Phil wrote: ↑
Fri Mar 27, 2020 2:45 pm
e30ernest wrote: ↑
Fri Mar 27, 2020 10:39 am
Yeah I really think that massive testing is the right way to go (what Germany and S. Korea did). That way you can quarantine the positive cases, while letting the economy mostly run. Just locking down isn't the right approach I think.
I don't know what you think is happening in Germany. Germany is testing a lot, but they can't test everyone. They simply are a very large country with a large population. They're not testing everyone.
There's also a bit of a question mark over the tests themselves. Do people who are testing themselves too early getting a "false negative"?
It's also way too early to draw any conclusion over what is better; shutting down completely or letting the economy run. Germany is a fair bit behind the curve too, but their fatality rate is also growing exponentially by the day.
The CFR in Germany isn't increasing much, if at all, if you consider the lag effect between confirmed diagnosis and outcome (death or recovery).
If you model deaths recorded "today" as a function of prior cases, where "prior" can mean anything between 5-15 days, then Germany's CFR has remained fairly constant relative to a lag of 7 days; this rate being ~ 1.7% of confirmed cases.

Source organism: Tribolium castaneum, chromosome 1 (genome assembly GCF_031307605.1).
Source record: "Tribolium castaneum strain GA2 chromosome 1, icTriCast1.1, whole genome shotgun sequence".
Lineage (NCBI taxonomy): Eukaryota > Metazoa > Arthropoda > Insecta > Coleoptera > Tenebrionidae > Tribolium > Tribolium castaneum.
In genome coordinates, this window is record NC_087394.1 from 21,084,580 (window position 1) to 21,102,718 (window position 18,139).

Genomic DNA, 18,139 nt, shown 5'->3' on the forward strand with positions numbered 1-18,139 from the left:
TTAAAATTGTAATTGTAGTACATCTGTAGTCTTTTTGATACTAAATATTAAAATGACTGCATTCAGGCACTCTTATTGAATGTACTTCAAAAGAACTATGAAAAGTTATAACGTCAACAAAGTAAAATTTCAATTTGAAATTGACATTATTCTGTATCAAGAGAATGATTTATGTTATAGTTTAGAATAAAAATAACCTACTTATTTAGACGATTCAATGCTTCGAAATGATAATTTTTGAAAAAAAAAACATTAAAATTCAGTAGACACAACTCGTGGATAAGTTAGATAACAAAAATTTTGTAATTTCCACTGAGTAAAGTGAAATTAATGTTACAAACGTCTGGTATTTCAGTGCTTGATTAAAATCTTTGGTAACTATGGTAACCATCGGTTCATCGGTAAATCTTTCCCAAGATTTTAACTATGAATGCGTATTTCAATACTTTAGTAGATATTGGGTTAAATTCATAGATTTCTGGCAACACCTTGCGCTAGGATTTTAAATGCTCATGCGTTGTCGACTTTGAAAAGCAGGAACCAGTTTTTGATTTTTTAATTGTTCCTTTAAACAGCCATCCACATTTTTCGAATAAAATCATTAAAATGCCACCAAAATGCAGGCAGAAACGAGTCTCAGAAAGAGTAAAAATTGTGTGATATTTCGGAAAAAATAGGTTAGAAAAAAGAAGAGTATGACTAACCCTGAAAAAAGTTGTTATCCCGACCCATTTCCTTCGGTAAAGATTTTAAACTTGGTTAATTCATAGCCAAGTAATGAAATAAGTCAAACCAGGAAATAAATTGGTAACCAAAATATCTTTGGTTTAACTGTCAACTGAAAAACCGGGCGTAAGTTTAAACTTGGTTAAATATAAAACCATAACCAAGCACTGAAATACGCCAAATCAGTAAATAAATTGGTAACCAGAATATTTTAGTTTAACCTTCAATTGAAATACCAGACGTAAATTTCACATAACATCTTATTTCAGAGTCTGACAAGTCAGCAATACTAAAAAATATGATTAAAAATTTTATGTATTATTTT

I.e. Deaths Today [Germany] = 1.7 x Confirmed Cases [7 Days prior] / 100
The sheer number of deaths are increasing though, as they are proportionate to the prior increase in cases.
As the numbers explode into the thousands per day, I do expect a higher CFR. Its simply not possible (IMO) to catch every case, meaning a higher percentage of the confirmed cases will be generated from serious cases seeking medical attention - not from those getting tested speculatively.
By way of example, in Italy, the CFR is in excess of 10%. This doesn't mean the mortality rate is 10%, rather that a significant population of people have the virus but are asymptomatic, and the sheer numbers of serious cases have prevented their detection.